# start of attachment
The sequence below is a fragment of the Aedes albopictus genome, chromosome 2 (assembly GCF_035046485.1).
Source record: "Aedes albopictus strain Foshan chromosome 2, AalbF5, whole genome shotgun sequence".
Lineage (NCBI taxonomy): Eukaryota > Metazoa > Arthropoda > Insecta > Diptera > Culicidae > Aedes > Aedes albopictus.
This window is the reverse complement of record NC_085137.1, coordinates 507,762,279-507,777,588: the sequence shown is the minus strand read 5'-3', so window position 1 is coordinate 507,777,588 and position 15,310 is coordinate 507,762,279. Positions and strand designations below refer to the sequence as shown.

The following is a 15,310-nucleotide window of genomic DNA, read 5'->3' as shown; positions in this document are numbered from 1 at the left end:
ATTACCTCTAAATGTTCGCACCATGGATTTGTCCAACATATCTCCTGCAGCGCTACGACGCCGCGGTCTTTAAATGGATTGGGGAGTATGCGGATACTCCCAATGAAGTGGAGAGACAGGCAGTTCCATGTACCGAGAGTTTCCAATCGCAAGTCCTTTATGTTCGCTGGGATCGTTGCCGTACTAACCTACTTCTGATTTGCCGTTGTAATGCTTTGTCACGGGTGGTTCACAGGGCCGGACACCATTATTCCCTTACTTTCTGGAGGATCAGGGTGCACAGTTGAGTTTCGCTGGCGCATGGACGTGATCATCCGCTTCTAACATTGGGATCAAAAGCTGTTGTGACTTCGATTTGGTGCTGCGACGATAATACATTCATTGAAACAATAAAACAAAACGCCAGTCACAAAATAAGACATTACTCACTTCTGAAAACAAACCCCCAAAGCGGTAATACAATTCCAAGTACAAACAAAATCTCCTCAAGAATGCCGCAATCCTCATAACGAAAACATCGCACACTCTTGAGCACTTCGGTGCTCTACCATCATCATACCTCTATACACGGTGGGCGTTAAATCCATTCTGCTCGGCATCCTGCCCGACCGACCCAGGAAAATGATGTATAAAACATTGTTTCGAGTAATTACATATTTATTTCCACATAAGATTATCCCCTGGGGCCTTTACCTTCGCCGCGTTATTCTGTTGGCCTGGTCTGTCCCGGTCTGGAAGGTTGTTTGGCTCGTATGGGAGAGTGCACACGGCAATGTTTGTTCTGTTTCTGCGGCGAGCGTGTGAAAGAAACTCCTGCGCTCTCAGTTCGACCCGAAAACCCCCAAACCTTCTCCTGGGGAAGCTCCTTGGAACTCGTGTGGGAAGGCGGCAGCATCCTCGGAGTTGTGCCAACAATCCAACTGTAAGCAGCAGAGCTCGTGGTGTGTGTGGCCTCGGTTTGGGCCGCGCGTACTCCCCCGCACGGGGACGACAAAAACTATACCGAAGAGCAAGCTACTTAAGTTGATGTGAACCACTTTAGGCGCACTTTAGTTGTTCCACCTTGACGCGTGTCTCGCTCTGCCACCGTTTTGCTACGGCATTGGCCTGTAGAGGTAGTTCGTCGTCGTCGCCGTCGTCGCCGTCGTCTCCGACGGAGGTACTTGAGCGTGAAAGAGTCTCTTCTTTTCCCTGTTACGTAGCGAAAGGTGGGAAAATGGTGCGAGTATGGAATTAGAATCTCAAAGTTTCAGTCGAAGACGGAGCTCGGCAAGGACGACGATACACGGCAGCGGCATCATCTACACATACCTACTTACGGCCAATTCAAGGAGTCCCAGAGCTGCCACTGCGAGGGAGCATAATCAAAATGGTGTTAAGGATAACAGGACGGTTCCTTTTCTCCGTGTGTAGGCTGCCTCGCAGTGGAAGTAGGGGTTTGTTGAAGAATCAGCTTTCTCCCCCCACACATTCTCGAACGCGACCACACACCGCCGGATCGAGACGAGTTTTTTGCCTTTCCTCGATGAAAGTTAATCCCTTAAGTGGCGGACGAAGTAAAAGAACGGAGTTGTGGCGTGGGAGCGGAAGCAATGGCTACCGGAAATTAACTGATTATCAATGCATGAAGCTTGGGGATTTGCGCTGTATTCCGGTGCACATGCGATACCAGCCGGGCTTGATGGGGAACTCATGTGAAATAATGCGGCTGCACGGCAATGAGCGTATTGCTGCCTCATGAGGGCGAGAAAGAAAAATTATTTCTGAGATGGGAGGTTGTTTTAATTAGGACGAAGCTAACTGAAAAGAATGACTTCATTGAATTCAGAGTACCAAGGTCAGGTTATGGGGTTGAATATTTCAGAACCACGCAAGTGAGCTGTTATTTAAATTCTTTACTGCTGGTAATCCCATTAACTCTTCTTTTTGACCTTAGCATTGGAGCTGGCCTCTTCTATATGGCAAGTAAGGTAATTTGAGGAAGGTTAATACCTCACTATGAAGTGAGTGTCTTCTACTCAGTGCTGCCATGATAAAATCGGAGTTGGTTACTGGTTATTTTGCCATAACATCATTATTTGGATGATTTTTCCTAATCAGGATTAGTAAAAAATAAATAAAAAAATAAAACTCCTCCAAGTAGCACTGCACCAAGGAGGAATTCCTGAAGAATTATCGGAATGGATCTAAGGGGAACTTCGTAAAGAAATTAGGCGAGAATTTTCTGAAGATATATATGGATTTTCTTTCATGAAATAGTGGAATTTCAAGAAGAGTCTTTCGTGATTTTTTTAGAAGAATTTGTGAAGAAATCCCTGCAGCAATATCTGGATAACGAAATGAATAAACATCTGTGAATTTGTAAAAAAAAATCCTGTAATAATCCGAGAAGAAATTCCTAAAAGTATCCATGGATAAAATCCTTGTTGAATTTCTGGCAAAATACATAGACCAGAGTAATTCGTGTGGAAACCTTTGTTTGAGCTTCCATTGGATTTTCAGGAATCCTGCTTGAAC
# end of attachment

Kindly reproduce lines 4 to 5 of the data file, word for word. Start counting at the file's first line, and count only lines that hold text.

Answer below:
This window is the reverse complement of record NC_085137.1, coordinates 507,762,279-507,777,588: the sequence shown is the minus strand read 5'-3', so window position 1 is coordinate 507,777,588 and position 15,310 is coordinate 507,762,279. Positions and strand designations below refer to the sequence as shown.

The following is a 15,310-nucleotide window of genomic DNA, read 5'->3' as shown; positions in this document are numbered from 1 at the left end: